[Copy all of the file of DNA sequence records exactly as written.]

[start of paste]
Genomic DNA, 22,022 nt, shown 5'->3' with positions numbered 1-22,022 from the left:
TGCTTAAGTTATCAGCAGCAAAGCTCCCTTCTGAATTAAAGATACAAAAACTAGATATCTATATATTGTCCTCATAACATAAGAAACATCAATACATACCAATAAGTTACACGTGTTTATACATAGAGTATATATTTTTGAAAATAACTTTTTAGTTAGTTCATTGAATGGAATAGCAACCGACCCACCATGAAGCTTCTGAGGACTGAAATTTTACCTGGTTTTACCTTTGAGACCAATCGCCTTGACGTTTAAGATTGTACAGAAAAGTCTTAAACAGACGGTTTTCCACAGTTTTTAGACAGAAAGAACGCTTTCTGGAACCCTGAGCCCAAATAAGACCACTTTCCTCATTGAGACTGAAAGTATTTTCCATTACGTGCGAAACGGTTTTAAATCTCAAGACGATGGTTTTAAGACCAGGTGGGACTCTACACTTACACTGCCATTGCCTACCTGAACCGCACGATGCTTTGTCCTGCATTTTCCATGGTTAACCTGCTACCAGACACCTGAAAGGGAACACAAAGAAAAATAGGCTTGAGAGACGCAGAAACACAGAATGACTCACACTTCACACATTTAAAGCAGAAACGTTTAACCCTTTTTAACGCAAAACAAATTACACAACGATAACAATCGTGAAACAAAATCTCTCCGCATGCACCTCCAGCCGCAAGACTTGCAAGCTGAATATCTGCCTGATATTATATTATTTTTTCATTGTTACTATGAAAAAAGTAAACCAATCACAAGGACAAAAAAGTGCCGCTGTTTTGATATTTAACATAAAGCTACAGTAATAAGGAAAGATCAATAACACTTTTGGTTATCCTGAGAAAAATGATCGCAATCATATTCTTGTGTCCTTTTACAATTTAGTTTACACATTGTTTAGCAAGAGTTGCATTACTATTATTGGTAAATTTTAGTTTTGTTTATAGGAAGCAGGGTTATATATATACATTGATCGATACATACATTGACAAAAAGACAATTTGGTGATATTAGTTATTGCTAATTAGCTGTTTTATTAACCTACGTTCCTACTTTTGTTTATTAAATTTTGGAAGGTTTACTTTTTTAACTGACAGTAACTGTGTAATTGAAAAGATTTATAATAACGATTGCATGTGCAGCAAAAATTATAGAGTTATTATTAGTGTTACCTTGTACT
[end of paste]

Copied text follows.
Genomic DNA, 22,022 nt, shown 5'->3' with positions numbered 1-22,022 from the left:
TGCTTAAGTTATCAGCAGCAAAGCTCCCTTCTGAATTAAAGATACAAAAACTAGATATCTATATATTGTCCTCATAACATAAGAAACATCAATACATACCAATAAGTTACACGTGTTTATACATAGAGTATATATTTTTGAAAATAACTTTTTAGTTAGTTCATTGAATGGAATAGCAACCGACCCACCATGAAGCTTCTGAGGACTGAAATTTTACCTGGTTTTACCTTTGAGACCAATCGCCTTGACGTTTAAGATTGTACAGAAAAGTCTTAAACAGACGGTTTTCCACAGTTTTTAGACAGAAAGAACGCTTTCTGGAACCCTGAGCCCAAATAAGACCACTTTCCTCATTGAGACTGAAAGTATTTTCCATTACGTGCGAAACGGTTTTAAATCTCAAGACGATGGTTTTAAGACCAGGTGGGACTCTACACTTACACTGCCATTGCCTACCTGAACCGCACGATGCTTTGTCCTGCATTTTCCATGGTTAACCTGCTACCAGACACCTGAAAGGGAACACAAAGAAAAATAGGCTTGAGAGACGCAGAAACACAGAATGACTCACACTTCACACATTTAAAGCAGAAACGTTTAACCCTTTTTAACGCAAAACAAATTACACAACGATAACAATCGTGAAACAAAATCTCTCCGCATGCACCTCCAGCCGCAAGACTTGCAAGCTGAATATCTGCCTGATATTATATTATTTTTTCATTGTTACTATGAAAAAAGTAAACCAATCACAAGGACAAAAAAGTGCCGCTGTTTTGATATTTAACATAAAGCTACAGTAATAAGGAAAGATCAATAACACTTTTGGTTATCCTGAGAAAAATGATCGCAATCATATTCTTGTGTCCTTTTACAATTTAGTTTACACATTGTTTAGCAAGAGTTGCATTACTATTATTGGTAAATTTTAGTTTTGTTTATAGGAAGCAGGGTTATATATATACATTGATCGATACATACATTGACAAAAAGACAATTTGGTGATATTAGTTATTGCTAATTAGCTGTTTTATTAACCTACGTTCCTACTTTTGTTTATTAAATTTTGGAAGGTTTACTTTTTTAACTGACAGTAACTGTGTAATTGAAAAGATTTATAATAACGATTGCATGTGCAGCAAAAATTATAGAGTTATTATTAGTGTTACCTTGTACT